Board approves 2018-19 property tax rate

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District 1 trustee Joe Alderete Jr. Said it was unfair to students that district credits do not always transfer to four-year universities Sept. 18 at a board meeting at Killen. Alderete said universities want students to attend their school first and if they start to fail, they can go to a two-year college, pass and get the credit. Christina Emmett

The board discusses student credit transferability.

By Kimberly Caballero

At the Sept. 18 regular meeting, the board of trustees approved the proposed 2018-19 tax rate, reviewed a report from the Senate Committee on Higher Education and approved a memorandum of agreement between Texas FAME and Alamo Colleges at St. Philip’s College.

The board voted on the “Motion to Adopt Minute Order Setting Tax Rate,” which states, “I move that the property tax rate be increased by the adoption of a tax rate of $0.149150 per $100 of taxable value which is effectively a 2.70% increase in the tax rate.”

It was approved unanimously.

The tax rate has not increased but the district will earn more revenue because of increased property valuations.

District 7 trustee Yvonne Katz was absent.

No citizen comments accompanied the Alamo Colleges two public hearings Sept. 4 and Sept. 6 at Killen Center on the 2018-19 proposal to increase the total tax revenues of the Alamo Colleges from properties on the tax roll in the preceding year by 2.70 percent.

A $100,000 property value taxed at $0.149150 per $100 will pay taxes of $149.50.

The average 2017 Bexar County taxable value of a residence homestead was $194,640.

It was taxed at the fiscal year 2017-18 rate of $0.149150 per $100, meaning an average payment of $290.31, according to the draft “Notice of Public Hearing on Tax Increase” posted on the board’s website under the Aug. 21 agenda.

This year’s average Bexar County taxable value of a residence homestead is $205,434. Adopting the effective tax rate for this year of $0.145224 per $100 of taxable value will tax the average home $298.34, according to the draft.

Adopting the proposed tax rate of $0.149150 per $100 of taxable value will tax the average home $306.40.

Katz said Sept. 10 there is no property tax rate increase.

“We’re not increasing any property taxes, but that is the statement proposed by law we have to use,” she said.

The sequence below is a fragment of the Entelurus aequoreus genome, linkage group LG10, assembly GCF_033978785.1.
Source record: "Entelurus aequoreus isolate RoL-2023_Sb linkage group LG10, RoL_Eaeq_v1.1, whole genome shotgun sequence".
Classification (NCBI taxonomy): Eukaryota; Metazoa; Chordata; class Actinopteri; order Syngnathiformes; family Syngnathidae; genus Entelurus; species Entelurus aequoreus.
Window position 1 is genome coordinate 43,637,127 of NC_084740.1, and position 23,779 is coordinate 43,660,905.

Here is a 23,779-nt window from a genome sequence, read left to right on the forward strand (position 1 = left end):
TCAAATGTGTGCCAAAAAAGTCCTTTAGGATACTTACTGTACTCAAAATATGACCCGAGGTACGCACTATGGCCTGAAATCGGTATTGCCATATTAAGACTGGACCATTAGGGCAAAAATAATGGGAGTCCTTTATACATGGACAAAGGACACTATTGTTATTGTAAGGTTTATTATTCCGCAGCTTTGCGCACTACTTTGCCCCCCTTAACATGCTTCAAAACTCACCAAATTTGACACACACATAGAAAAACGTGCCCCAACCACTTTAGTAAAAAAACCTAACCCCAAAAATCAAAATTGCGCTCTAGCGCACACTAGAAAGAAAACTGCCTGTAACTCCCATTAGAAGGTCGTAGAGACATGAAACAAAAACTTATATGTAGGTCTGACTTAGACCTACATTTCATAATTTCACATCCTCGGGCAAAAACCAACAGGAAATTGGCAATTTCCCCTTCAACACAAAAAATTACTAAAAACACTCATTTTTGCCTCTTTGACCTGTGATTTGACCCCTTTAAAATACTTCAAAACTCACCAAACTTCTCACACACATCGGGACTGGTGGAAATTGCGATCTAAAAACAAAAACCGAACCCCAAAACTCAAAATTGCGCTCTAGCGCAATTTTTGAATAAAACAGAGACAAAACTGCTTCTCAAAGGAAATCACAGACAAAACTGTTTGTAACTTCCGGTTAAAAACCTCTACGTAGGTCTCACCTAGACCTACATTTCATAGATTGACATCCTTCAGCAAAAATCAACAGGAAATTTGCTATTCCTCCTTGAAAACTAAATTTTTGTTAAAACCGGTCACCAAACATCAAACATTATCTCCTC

Katz said the increase in property value increases tax revenues.

“With those property values increasing at county and city level, then that increases that amount automatically, so we don’t have to increase tax value.”

District 1 trustee Joe Alderete, chairperson of the Policy and Long-Range Planning Committee, discussed the Senate Committee on Higher Education report.

Alderete said he gave the report for Chancellor Bruce Leslie, who attended the committee meeting.

Leslie was out of town and incoming chancellor Mike Flores sat in for him at the board meeting.

Leslie’s last day as chancellor is Sept. 30.

Alderete said the main topic discussed before the committee was transferability of credits.

“Dr. Leslie and several others went to go speak to the Senate Committee on Higher Education,” he said. “Obviously, the main topic was the transferability of our credits with our students,” he continued.

Alderete said it is important for the committee to hear the success rate of community colleges.

“It’s so important that these people that are at this level — and the Coordinating Board is an appointed board — they need to hear the actual success rate that our presidents and their students and their faculty actually have so that they can understand that the community college is really doing their job beyond what some of our four-year institutions are doing in terms of the success rate we’re promoting,” Alderete said.

“They’re still trying to find out how and why the core and the field of study doesn’t transfer, and they’re challenging us to prove it.”

It should be easy to prove because several students have been unable to transfer credits, he said.

Alderete said he, Sanchez and others on the Policy and Long-Range Planning Committee will continue discussing the issues, but he is unsure of when that will be.

The board approved execution of a memorandum of agreement with Texas FAME, the Federation for Advanced Manufacturing Education.

MOVE UP Texas FAME is “a collaborative of employers who work collectively with colleges to participate in and support the Advanced Manufacturing Career Pathways, including the Advanced Manufacturing Technician,” according to a slideshow at the July 24 board meeting.

The minute order states, “In July 2018, the Board adopted the TXFAME and Alamo Colleges Program Expansion Task Force Recommendations to increase the enrollment capacity of the SPC AMT (Advanced Manufacturing Tech) and TXFAME programs at St. Philip’s Colleges-Southwest Campus to 250 enrollments by Academic Year 2022 to address current manufacturing workforce needs and to position Alamo Colleges and TXFAME to align with long-term local manufacturing industry demand.”

Sprague said the MOA increases “enrollments to 250 in the TX FAME program, which is an advance manufacturing tech program with Toyota, H-E-B and several others.”

The item passed unanimously.

The five committees are scheduled to meet at 6 p.m. Oct. 9 at Killen Center.

For more information, call board liaison Sandra Mora at 210-486-9863.


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